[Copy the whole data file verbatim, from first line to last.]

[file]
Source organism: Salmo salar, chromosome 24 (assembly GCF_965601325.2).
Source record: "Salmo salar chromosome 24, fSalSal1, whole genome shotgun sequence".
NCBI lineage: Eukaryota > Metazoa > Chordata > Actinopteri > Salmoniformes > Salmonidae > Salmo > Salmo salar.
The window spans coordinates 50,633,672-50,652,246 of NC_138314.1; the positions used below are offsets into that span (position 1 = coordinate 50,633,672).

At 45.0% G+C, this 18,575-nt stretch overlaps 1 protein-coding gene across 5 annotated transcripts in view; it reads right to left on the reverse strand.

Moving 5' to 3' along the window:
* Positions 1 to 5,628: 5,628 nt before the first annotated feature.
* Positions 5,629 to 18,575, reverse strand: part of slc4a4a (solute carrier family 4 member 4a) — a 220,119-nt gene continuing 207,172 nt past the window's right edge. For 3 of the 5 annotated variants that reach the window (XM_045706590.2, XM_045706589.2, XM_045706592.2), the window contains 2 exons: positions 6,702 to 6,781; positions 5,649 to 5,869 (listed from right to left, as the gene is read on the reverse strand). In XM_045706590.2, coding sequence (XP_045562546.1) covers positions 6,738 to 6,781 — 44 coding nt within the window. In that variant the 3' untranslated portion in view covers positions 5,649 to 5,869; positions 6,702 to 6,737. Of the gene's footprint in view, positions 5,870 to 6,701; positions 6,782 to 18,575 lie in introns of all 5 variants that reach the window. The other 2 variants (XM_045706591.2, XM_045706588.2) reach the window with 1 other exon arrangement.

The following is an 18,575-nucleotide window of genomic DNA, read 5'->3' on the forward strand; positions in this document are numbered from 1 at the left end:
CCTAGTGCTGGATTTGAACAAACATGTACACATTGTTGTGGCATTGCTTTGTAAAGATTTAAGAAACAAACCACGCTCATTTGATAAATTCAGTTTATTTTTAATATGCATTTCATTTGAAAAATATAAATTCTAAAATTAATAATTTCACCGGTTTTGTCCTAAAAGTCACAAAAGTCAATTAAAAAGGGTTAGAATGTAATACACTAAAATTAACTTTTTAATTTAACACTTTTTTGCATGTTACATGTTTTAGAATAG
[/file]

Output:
Source organism: Salmo salar, chromosome 24 (assembly GCF_965601325.2).
Source record: "Salmo salar chromosome 24, fSalSal1, whole genome shotgun sequence".
NCBI lineage: Eukaryota > Metazoa > Chordata > Actinopteri > Salmoniformes > Salmonidae > Salmo > Salmo salar.
The window spans coordinates 50,633,672-50,652,246 of NC_138314.1; the positions used below are offsets into that span (position 1 = coordinate 50,633,672).

At 45.0% G+C, this 18,575-nt stretch overlaps 1 protein-coding gene across 5 annotated transcripts in view; it reads right to left on the reverse strand.

Moving 5' to 3' along the window:
* Positions 1 to 5,628: 5,628 nt before the first annotated feature.
* Positions 5,629 to 18,575, reverse strand: part of slc4a4a (solute carrier family 4 member 4a) — a 220,119-nt gene continuing 207,172 nt past the window's right edge. For 3 of the 5 annotated variants that reach the window (XM_045706590.2, XM_045706589.2, XM_045706592.2), the window contains 2 exons: positions 6,702 to 6,781; positions 5,649 to 5,869 (listed from right to left, as the gene is read on the reverse strand). In XM_045706590.2, coding sequence (XP_045562546.1) covers positions 6,738 to 6,781 — 44 coding nt within the window. In that variant the 3' untranslated portion in view covers positions 5,649 to 5,869; positions 6,702 to 6,737. Of the gene's footprint in view, positions 5,870 to 6,701; positions 6,782 to 18,575 lie in introns of all 5 variants that reach the window. The other 2 variants (XM_045706591.2, XM_045706588.2) reach the window with 1 other exon arrangement.

The following is an 18,575-nucleotide window of genomic DNA, read 5'->3' on the forward strand; positions in this document are numbered from 1 at the left end:
CCTAGTGCTGGATTTGAACAAACATGTACACATTGTTGTGGCATTGCTTTGTAAAGATTTAAGAAACAAACCACGCTCATTTGATAAATTCAGTTTATTTTTAATATGCATTTCATTTGAAAAATATAAATTCTAAAATTAATAATTTCACCGGTTTTGTCCTAAAAGTCACAAAAGTCAATTAAAAAGGGTTAGAATGTAATACACTAAAATTAACTTTTTAATTTAACACTTTTTTGCATGTTACATGTTTTAGAATAG